By 1941 the Gates were recording for Columbia minus Langford, and movie appearances were frequent: Star Spangled Rhythm, Hollywood Canteen, and Hit Parade of 1943, to name a few. Some experiments with R&B material didn't pan out during the late '40s, and Johnson defected to the Jubilaires in 1948.

The group emigrated to France in 1959; led by veteran bass singer Orlando Wilson, the Golden Gate Quartet's vocal blend is as powerful as ever. 

The Golden Gate Quartet - The Essential - Historical Recordings From The Forties And The Fifties
(256 kbps, front cover included)


Mills Blue Rhythm Band - 1933 - 1936

This fine big band was originally formed by drummer Willie Lynch as the Blue Rhythm Band in 1930 and as the Coconut Grove Orchestra, provided backup to Louis Armstrong on some records. In 1931, Irving Mills became their manager and the group was renamed the Mills Blue Rhythm Band.

Lynch's departure later that year resulted in Baron Lee fronting the band until Lucky Millinder took over in 1934. The big band recorded frequently during 1931-1937 (all of the recordings have been reissued on five Classics CDs) and, although the orchestra never really caught on or developed its own personality, its recordings did document many fine performances.

Among the sidemen were pianist Edgar Hayes, altoist Charlie Holmes, Joe Garland on tenor, drummer O'Neil Spencer, and by 1934, trumpeter Red Allen, trombonist J.C. Higginbotham, and clarinetist Benny Bailey. Later editions included altoist Tab Smith, pianist Billy Kyle, and trumpeters Charlie Shavers and Harry "Sweets" Edison. When the group broke up in 1938, Lucky Millinder formed his own big band.    

Many of the Mills Blue Rhythm Band's recordings are now considered jazz classics by collectors. Original records regularly appear on auction lists (which indicates that they did sell records over their lifespan), and recent reissue and remastering projects have made their recordings more widely available.

Mills Blue Rhythm Band - 1933 - 1936 pt. 1
Mills Blue Rhythm Band - 1933 - 1936 pt. 2
(256 kbps, front cover included)

Mittwoch, 21. September 2016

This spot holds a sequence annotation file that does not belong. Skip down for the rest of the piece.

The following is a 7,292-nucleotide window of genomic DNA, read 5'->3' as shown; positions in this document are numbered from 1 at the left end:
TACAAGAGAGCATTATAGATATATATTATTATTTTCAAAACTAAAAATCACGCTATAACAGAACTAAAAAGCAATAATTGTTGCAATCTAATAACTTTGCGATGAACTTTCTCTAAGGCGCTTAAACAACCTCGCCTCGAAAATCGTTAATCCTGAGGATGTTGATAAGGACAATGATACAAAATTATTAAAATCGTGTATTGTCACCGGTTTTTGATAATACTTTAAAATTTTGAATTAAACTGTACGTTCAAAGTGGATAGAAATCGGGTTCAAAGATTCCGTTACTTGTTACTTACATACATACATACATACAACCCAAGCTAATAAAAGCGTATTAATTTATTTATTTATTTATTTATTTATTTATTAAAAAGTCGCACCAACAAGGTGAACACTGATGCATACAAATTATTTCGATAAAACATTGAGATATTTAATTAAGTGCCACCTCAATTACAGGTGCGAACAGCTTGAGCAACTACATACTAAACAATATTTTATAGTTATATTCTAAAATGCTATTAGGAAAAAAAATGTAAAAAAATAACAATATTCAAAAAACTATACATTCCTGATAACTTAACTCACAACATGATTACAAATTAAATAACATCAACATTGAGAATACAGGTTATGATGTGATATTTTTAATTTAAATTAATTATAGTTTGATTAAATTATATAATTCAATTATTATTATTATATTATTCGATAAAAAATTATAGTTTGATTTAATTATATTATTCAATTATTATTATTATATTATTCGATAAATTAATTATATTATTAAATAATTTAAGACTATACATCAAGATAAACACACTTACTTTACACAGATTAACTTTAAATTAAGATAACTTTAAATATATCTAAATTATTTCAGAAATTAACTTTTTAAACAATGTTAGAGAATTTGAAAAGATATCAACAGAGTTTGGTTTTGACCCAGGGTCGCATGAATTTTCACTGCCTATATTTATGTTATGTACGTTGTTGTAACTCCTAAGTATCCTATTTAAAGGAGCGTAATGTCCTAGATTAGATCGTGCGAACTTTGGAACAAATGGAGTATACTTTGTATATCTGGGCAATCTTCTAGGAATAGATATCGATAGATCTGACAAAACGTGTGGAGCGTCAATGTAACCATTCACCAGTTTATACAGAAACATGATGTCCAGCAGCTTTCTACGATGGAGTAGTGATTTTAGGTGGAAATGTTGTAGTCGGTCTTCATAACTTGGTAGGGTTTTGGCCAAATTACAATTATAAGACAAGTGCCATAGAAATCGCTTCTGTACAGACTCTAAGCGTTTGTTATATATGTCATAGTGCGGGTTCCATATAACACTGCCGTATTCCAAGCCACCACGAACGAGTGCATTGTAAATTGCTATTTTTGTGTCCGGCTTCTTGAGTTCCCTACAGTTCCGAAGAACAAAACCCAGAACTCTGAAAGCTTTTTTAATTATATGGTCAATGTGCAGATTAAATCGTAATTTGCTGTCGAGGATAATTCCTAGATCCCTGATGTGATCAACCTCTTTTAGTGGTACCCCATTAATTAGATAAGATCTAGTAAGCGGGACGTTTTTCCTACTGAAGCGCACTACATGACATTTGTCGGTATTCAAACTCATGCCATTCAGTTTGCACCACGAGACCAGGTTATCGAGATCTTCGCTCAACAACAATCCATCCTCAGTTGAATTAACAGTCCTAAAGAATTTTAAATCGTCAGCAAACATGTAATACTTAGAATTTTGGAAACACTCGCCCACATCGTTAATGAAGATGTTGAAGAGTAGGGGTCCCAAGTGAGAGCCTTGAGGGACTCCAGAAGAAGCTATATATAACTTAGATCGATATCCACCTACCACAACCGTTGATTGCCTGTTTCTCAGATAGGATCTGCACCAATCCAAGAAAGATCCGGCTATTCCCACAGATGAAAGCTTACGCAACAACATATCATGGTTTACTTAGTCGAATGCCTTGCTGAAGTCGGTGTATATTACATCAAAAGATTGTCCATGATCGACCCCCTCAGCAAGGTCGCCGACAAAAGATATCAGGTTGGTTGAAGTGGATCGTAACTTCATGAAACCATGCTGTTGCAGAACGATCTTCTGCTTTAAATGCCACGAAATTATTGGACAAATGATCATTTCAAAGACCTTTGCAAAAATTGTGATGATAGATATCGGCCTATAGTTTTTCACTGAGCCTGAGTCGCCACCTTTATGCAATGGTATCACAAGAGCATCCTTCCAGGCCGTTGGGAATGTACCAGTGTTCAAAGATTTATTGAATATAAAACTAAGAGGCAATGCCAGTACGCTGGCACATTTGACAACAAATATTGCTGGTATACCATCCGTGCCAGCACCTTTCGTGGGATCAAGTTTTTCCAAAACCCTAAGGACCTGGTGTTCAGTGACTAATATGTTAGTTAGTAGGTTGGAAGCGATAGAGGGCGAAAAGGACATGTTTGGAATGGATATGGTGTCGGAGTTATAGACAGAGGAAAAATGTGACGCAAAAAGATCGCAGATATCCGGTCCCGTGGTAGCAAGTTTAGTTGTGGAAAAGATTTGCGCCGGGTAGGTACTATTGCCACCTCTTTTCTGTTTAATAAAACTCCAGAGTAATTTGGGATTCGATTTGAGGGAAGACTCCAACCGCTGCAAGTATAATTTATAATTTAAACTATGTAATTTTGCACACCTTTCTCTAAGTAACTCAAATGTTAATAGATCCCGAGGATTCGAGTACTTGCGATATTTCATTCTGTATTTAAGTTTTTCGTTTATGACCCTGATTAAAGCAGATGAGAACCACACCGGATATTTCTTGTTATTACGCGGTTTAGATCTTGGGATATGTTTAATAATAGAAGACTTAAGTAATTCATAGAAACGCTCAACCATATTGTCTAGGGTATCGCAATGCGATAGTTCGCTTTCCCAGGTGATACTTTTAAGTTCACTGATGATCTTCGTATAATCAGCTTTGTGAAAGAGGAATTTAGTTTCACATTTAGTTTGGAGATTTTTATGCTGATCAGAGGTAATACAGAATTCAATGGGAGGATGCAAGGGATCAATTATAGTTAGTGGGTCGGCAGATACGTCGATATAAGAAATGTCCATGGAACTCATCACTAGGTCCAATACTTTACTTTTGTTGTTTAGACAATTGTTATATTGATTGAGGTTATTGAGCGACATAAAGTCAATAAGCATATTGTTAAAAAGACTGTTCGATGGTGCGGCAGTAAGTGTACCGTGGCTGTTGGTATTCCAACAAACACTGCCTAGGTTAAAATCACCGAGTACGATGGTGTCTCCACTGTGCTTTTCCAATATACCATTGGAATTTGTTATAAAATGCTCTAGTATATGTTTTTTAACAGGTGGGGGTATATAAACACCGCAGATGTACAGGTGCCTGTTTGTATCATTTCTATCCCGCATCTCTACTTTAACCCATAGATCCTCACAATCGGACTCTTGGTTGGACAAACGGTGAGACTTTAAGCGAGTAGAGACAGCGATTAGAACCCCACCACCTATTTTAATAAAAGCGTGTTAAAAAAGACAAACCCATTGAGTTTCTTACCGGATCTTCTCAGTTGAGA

Country Joe McDonald - Thinking Of Woody Guthrie (1969)

During the reigning years of San Francisco headband Country Joe and the Fish, singer and songwriter Joe McDonald took some time out to head to Nashville and record a pair of solo albums with the city’s top session men.

Released on the iconic Vanguard Records, these two albums saw McDonald take a broad left turn, away from psychedelia and deep into the traditional folk and country music that had helped inform his earlier years as a radical-political folksinger.

Indeed, the first of these two albums, Thinking of Woody Guthrie, was a heartfelt, play-it-straight tribute to the daddy of them all (the radical-political folksingers, that is). It is an album that does justice to the man who wrote all of the songs on it. Joe McDonald conveys all of the ranges of Woody's line of sight, from the migrant's resigned take on life ("Pastures Of Plenty"), to the dust-storm-beset people of Gray, Oklahoma ("So Long, It's Been Good To Know Yuh")to a guarded endorsement of the (then) major strides in technology for the greater good ("Roll On Columbia"). McDonald sings all of them with conviction and is backed by Nashville pros with talent to burn. Even "This Land Is Your Land" gets a vitality to it that's totally unexpected but great to hear.

(256 kbps, front cover included)

Woody Guthrie - Dust Bowl Ballads (1940)

Sixty years after the recordings were first released, Woody Guthrie's odes to the Dust Bowl are presented in their third different configuration.

RCA Victor Records, the only major label for which Guthrie ever recorded, issued two three-disc 78 rpm albums, "Dust Bowl Ballads, Vol. 1" and "Dust Bowl Ballads, Vol. 2", in July 1940, containing a total of 11 songs. ("Tom Joad" was spread across two sides of a 78 due to its length.).